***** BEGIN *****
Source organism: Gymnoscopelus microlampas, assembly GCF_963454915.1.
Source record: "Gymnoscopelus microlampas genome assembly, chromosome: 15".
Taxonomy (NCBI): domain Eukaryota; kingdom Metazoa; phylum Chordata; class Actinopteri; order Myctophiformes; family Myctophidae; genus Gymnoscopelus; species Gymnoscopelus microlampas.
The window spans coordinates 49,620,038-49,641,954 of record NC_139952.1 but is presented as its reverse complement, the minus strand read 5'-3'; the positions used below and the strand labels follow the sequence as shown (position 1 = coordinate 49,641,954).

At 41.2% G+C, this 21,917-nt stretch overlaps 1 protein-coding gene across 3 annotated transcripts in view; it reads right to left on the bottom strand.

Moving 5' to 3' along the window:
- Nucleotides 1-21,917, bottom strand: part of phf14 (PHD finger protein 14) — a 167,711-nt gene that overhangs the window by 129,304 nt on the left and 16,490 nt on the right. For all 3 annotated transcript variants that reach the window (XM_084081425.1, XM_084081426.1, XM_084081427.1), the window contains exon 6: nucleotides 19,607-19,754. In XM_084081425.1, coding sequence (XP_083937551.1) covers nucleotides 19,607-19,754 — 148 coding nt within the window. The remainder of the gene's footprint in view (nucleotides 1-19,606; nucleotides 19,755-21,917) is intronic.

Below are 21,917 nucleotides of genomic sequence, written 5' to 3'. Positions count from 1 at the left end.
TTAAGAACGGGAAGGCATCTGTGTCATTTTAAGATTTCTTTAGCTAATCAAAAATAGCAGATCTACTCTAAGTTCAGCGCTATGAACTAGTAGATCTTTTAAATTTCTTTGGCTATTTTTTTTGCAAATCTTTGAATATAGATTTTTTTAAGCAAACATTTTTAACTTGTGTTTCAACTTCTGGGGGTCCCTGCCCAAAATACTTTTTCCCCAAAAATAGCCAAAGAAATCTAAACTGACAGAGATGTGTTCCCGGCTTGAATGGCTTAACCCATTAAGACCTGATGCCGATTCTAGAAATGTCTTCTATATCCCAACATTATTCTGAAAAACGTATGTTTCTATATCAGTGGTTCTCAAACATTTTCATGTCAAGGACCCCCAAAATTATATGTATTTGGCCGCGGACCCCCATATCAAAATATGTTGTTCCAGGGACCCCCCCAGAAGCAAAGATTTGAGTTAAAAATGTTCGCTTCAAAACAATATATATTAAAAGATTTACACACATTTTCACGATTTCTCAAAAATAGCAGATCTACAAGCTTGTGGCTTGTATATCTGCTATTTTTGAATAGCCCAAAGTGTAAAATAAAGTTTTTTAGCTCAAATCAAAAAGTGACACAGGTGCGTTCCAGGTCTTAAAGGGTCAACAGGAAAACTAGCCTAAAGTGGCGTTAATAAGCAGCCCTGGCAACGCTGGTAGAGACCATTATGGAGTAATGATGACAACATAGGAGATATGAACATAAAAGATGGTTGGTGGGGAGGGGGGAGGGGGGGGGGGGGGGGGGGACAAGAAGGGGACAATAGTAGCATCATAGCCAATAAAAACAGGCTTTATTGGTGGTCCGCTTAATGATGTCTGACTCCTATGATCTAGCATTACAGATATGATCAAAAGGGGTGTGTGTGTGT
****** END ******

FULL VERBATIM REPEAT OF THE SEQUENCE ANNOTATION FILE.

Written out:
Source organism: Gymnoscopelus microlampas, assembly GCF_963454915.1.
Source record: "Gymnoscopelus microlampas genome assembly, chromosome: 15".
Taxonomy (NCBI): domain Eukaryota; kingdom Metazoa; phylum Chordata; class Actinopteri; order Myctophiformes; family Myctophidae; genus Gymnoscopelus; species Gymnoscopelus microlampas.
The window spans coordinates 49,620,038-49,641,954 of record NC_139952.1 but is presented as its reverse complement, the minus strand read 5'-3'; the positions used below and the strand labels follow the sequence as shown (position 1 = coordinate 49,641,954).

At 41.2% G+C, this 21,917-nt stretch overlaps 1 protein-coding gene across 3 annotated transcripts in view; it reads right to left on the bottom strand.

Moving 5' to 3' along the window:
- Nucleotides 1-21,917, bottom strand: part of phf14 (PHD finger protein 14) — a 167,711-nt gene that overhangs the window by 129,304 nt on the left and 16,490 nt on the right. For all 3 annotated transcript variants that reach the window (XM_084081425.1, XM_084081426.1, XM_084081427.1), the window contains exon 6: nucleotides 19,607-19,754. In XM_084081425.1, coding sequence (XP_083937551.1) covers nucleotides 19,607-19,754 — 148 coding nt within the window. The remainder of the gene's footprint in view (nucleotides 1-19,606; nucleotides 19,755-21,917) is intronic.

Below are 21,917 nucleotides of genomic sequence, written 5' to 3'. Positions count from 1 at the left end.
TTAAGAACGGGAAGGCATCTGTGTCATTTTAAGATTTCTTTAGCTAATCAAAAATAGCAGATCTACTCTAAGTTCAGCGCTATGAACTAGTAGATCTTTTAAATTTCTTTGGCTATTTTTTTTGCAAATCTTTGAATATAGATTTTTTTAAGCAAACATTTTTAACTTGTGTTTCAACTTCTGGGGGTCCCTGCCCAAAATACTTTTTCCCCAAAAATAGCCAAAGAAATCTAAACTGACAGAGATGTGTTCCCGGCTTGAATGGCTTAACCCATTAAGACCTGATGCCGATTCTAGAAATGTCTTCTATATCCCAACATTATTCTGAAAAACGTATGTTTCTATATCAGTGGTTCTCAAACATTTTCATGTCAAGGACCCCCAAAATTATATGTATTTGGCCGCGGACCCCCATATCAAAATATGTTGTTCCAGGGACCCCCCCAGAAGCAAAGATTTGAGTTAAAAATGTTCGCTTCAAAACAATATATATTAAAAGATTTACACACATTTTCACGATTTCTCAAAAATAGCAGATCTACAAGCTTGTGGCTTGTATATCTGCTATTTTTGAATAGCCCAAAGTGTAAAATAAAGTTTTTTAGCTCAAATCAAAAAGTGACACAGGTGCGTTCCAGGTCTTAAAGGGTCAACAGGAAAACTAGCCTAAAGTGGCGTTAATAAGCAGCCCTGGCAACGCTGGTAGAGACCATTATGGAGTAATGATGACAACATAGGAGATATGAACATAAAAGATGGTTGGTGGGGAGGGGGGAGGGGGGGGGGGGGGGGGGGACAAGAAGGGGACAATAGTAGCATCATAGCCAATAAAAACAGGCTTTATTGGTGGTCCGCTTAATGATGTCTGACTCCTATGATCTAGCATTACAGATATGATCAAAAGGGGTGTGTGTGTGT